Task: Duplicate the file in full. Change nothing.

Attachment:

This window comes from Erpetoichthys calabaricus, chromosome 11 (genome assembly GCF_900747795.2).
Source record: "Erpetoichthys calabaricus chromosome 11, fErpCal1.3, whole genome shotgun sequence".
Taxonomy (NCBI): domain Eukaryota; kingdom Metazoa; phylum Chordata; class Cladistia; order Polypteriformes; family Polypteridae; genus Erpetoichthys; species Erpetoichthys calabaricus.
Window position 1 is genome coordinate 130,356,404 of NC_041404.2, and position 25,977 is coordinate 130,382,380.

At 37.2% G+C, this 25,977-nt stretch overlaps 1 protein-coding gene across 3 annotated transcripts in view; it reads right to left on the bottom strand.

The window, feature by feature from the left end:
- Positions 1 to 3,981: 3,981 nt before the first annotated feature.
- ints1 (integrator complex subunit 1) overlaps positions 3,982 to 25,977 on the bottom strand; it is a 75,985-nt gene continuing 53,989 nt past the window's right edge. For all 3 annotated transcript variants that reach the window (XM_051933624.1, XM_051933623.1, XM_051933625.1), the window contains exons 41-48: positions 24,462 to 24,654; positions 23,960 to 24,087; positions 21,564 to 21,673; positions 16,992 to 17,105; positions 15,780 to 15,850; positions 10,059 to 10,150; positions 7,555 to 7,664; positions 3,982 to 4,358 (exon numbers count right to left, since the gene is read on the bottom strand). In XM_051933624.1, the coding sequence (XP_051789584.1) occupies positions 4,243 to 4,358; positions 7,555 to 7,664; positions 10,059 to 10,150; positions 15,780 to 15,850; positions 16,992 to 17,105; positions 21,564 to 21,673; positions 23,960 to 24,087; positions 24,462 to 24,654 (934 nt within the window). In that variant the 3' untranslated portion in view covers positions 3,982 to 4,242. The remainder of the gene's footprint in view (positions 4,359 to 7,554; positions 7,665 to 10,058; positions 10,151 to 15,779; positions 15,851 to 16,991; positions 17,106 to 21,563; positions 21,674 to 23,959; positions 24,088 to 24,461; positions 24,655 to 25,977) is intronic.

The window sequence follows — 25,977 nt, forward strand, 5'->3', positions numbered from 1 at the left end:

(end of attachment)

This window comes from Erpetoichthys calabaricus, chromosome 11 (genome assembly GCF_900747795.2).
Source record: "Erpetoichthys calabaricus chromosome 11, fErpCal1.3, whole genome shotgun sequence".
Taxonomy (NCBI): domain Eukaryota; kingdom Metazoa; phylum Chordata; class Cladistia; order Polypteriformes; family Polypteridae; genus Erpetoichthys; species Erpetoichthys calabaricus.
Window position 1 is genome coordinate 130,356,404 of NC_041404.2, and position 25,977 is coordinate 130,382,380.

At 37.2% G+C, this 25,977-nt stretch overlaps 1 protein-coding gene across 3 annotated transcripts in view; it reads right to left on the bottom strand.

The window, feature by feature from the left end:
- Positions 1 to 3,981: 3,981 nt before the first annotated feature.
- ints1 (integrator complex subunit 1) overlaps positions 3,982 to 25,977 on the bottom strand; it is a 75,985-nt gene continuing 53,989 nt past the window's right edge. For all 3 annotated transcript variants that reach the window (XM_051933624.1, XM_051933623.1, XM_051933625.1), the window contains exons 41-48: positions 24,462 to 24,654; positions 23,960 to 24,087; positions 21,564 to 21,673; positions 16,992 to 17,105; positions 15,780 to 15,850; positions 10,059 to 10,150; positions 7,555 to 7,664; positions 3,982 to 4,358 (exon numbers count right to left, since the gene is read on the bottom strand). In XM_051933624.1, the coding sequence (XP_051789584.1) occupies positions 4,243 to 4,358; positions 7,555 to 7,664; positions 10,059 to 10,150; positions 15,780 to 15,850; positions 16,992 to 17,105; positions 21,564 to 21,673; positions 23,960 to 24,087; positions 24,462 to 24,654 (934 nt within the window). In that variant the 3' untranslated portion in view covers positions 3,982 to 4,242. The remainder of the gene's footprint in view (positions 4,359 to 7,554; positions 7,665 to 10,058; positions 10,151 to 15,779; positions 15,851 to 16,991; positions 17,106 to 21,563; positions 21,674 to 23,959; positions 24,088 to 24,461; positions 24,655 to 25,977) is intronic.

The window sequence follows — 25,977 nt, forward strand, 5'->3', positions numbered from 1 at the left end: